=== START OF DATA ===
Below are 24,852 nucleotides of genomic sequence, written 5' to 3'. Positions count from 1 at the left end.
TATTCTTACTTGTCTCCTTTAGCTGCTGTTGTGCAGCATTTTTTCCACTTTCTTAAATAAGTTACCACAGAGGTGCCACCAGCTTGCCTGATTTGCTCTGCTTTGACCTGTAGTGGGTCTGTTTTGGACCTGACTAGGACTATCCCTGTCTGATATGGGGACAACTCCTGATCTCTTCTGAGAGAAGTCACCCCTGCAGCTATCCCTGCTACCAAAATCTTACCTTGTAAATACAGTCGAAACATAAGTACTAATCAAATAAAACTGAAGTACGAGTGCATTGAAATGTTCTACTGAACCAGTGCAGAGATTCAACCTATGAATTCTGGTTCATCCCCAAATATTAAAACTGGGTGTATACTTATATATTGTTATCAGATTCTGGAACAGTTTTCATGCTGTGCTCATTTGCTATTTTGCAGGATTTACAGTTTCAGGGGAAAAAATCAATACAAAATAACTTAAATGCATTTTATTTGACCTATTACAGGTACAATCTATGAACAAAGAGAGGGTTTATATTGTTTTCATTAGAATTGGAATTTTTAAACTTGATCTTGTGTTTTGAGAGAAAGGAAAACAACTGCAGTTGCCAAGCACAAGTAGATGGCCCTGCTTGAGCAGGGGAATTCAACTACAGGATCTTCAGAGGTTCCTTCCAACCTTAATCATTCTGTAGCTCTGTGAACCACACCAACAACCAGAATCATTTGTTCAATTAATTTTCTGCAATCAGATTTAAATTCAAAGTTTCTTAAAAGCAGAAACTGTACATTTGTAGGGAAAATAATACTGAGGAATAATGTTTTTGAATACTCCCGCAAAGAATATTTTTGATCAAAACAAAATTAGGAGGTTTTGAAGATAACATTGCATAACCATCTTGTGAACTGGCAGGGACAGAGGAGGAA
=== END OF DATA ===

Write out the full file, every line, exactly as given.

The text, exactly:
Below are 24,852 nucleotides of genomic sequence, written 5' to 3'. Positions count from 1 at the left end.
TATTCTTACTTGTCTCCTTTAGCTGCTGTTGTGCAGCATTTTTTCCACTTTCTTAAATAAGTTACCACAGAGGTGCCACCAGCTTGCCTGATTTGCTCTGCTTTGACCTGTAGTGGGTCTGTTTTGGACCTGACTAGGACTATCCCTGTCTGATATGGGGACAACTCCTGATCTCTTCTGAGAGAAGTCACCCCTGCAGCTATCCCTGCTACCAAAATCTTACCTTGTAAATACAGTCGAAACATAAGTACTAATCAAATAAAACTGAAGTACGAGTGCATTGAAATGTTCTACTGAACCAGTGCAGAGATTCAACCTATGAATTCTGGTTCATCCCCAAATATTAAAACTGGGTGTATACTTATATATTGTTATCAGATTCTGGAACAGTTTTCATGCTGTGCTCATTTGCTATTTTGCAGGATTTACAGTTTCAGGGGAAAAAATCAATACAAAATAACTTAAATGCATTTTATTTGACCTATTACAGGTACAATCTATGAACAAAGAGAGGGTTTATATTGTTTTCATTAGAATTGGAATTTTTAAACTTGATCTTGTGTTTTGAGAGAAAGGAAAACAACTGCAGTTGCCAAGCACAAGTAGATGGCCCTGCTTGAGCAGGGGAATTCAACTACAGGATCTTCAGAGGTTCCTTCCAACCTTAATCATTCTGTAGCTCTGTGAACCACACCAACAACCAGAATCATTTGTTCAATTAATTTTCTGCAATCAGATTTAAATTCAAAGTTTCTTAAAAGCAGAAACTGTACATTTGTAGGGAAAATAATACTGAGGAATAATGTTTTTGAATACTCCCGCAAAGAATATTTTTGATCAAAACAAAATTAGGAGGTTTTGAAGATAACATTGCATAACCATCTTGTGAACTGGCAGGGACAGAGGAGGAA